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The period between the 1880s and the 1920s was a time of momentous changes in the Ottoman Empire. It was also an age of literary experiments, of which autobiography forms a part. This book analyses Turkish autobiographical narratives describing the part of their authors’ lives that was spent while the Ottoman Empire still existed. The texts studied in this book were written in the cultural context of the Turkish Republic, which went to great lengths to disassociate itself from the empire and its legacy. This process has only been criticised and partially reversed in very recent times, the resurging interest in autobiographical texts dealing with the "old days" by the Turkish reading public being part of a wider, renewed regard for Ottoman legacies. Among the analysed texts are autobiographies by writers, journalists, soldiers and politicians, including classics like Halide Edip Adıvar and Şevket Süreyya Aydemir, but also texts by authors virtually unknown to Western readers, such as Ahmed Emin Yalman. While the official Turkish republican discourse went towards a dismissal of the imperial past, autobiographical narratives offer a more balanced picture. From the earliest memories and personal origins of the authors, to the conflict and violence that overshadowed private lives in the last years of the Ottoman Empire, this book aims at showing examples of how the authors painted what one of them called "images of a past world."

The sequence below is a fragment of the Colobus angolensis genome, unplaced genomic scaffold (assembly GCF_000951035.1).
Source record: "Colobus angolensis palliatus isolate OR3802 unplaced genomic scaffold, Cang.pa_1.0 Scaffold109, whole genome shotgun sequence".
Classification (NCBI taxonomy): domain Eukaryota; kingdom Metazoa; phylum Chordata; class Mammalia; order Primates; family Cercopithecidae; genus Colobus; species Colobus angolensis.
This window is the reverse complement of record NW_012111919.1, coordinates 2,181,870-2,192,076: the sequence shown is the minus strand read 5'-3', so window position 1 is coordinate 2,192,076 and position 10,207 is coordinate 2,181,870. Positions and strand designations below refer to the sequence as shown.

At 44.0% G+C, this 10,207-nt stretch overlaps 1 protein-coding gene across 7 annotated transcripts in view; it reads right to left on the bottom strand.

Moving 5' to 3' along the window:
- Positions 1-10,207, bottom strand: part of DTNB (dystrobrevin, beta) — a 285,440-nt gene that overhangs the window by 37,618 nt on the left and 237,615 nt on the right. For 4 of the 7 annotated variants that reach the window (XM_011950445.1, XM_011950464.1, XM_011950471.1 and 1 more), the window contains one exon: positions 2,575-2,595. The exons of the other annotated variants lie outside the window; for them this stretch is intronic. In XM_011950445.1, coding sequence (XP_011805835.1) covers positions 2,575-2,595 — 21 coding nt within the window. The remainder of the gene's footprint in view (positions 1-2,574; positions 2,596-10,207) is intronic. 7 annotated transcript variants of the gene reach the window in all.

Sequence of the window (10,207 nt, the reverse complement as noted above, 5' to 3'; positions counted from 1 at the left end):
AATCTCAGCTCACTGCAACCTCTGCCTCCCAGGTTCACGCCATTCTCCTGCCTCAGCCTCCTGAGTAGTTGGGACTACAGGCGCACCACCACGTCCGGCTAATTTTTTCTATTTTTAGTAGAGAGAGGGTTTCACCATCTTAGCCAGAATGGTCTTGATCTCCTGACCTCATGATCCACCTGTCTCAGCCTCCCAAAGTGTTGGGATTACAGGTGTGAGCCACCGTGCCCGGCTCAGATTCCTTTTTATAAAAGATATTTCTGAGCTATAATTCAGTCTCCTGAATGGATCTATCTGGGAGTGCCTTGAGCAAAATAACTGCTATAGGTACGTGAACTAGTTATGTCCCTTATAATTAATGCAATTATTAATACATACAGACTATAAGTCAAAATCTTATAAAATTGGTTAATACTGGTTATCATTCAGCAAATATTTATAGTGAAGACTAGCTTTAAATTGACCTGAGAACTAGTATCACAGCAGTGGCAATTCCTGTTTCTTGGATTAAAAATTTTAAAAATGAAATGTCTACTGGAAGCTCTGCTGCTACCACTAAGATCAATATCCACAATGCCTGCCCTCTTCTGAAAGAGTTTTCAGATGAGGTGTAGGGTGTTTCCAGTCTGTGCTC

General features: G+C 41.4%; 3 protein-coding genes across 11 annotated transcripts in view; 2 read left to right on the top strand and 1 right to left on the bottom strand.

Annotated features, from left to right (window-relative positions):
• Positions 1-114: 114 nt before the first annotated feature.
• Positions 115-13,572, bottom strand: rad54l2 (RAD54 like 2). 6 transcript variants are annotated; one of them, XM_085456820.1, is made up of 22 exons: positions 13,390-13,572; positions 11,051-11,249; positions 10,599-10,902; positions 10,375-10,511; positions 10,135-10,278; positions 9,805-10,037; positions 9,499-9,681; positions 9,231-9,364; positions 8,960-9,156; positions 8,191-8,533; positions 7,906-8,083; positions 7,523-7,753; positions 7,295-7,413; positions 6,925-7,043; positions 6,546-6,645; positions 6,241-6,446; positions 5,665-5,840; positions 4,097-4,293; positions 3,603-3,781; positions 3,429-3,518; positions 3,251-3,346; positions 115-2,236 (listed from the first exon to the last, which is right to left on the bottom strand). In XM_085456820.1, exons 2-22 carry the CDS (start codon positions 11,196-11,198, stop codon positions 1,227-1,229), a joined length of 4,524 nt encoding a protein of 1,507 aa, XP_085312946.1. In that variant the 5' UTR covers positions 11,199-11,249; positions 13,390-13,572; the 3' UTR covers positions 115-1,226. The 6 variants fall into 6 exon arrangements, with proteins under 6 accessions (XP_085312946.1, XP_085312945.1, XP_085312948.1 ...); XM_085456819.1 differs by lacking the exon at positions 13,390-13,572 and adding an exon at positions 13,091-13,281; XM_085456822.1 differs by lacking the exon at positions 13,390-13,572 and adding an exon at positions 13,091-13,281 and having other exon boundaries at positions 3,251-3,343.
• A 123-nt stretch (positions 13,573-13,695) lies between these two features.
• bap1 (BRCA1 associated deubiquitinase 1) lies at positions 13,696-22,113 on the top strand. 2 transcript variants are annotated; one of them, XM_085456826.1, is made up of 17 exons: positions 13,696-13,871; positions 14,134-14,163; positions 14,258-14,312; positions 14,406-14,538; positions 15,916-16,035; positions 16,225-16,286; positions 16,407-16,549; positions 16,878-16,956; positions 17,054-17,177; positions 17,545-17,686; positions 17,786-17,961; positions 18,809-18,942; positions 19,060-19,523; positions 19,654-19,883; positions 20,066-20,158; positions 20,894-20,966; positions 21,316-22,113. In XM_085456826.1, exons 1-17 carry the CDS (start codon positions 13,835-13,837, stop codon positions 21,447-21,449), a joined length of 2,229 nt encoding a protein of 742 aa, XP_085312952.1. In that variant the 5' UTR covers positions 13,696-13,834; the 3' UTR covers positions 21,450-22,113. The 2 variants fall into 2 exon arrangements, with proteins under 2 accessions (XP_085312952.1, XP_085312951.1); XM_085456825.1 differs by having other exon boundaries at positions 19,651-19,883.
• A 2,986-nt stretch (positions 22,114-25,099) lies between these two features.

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Genre: History
Author: Philipp Wirtz
Publisher: Taylor & Francis
Release: 2017-03-16
File: 176 Pages
ISBN-13: 9781317152712

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The Great War is still seen as a mostly European war. The Middle Eastern theater is, at best, considered a sideshow written from the western perspective. This book fills an important gap in the literature by giving an insight through annotated translations from five Ottoman memoirs, previously not available in English, of actors who witnessed the last few years of Turkish presence in the Arab lands. It provides the historical background to many of the crises in the Middle East today, such as the Arab–Israeli confrontation, the conflict-ridden emergence of Syria and Lebanon, the struggle over the holy places of Islam in the Hejaz, and the mutual prejudices of Arabs and Turks about each other.

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Genre: History
Author: Selim Deringil
Publisher: Academic Studies PRess
Release: 2019-06-03
File: 274 Pages
ISBN-13: 9781644690901

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An exploration of the ways in which children learned and were taught to read, against the background of the transition from Ottoman Empire to Turkish Republic. This study gives us a fresh perspective on the transition from empire to republic by showing us the ways that reading was central to the construction of modernity.

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Genre: History
Author: B. Fortna
Publisher: Springer
Release: 2012-10-10
File: 247 Pages
ISBN-13: 9780230300415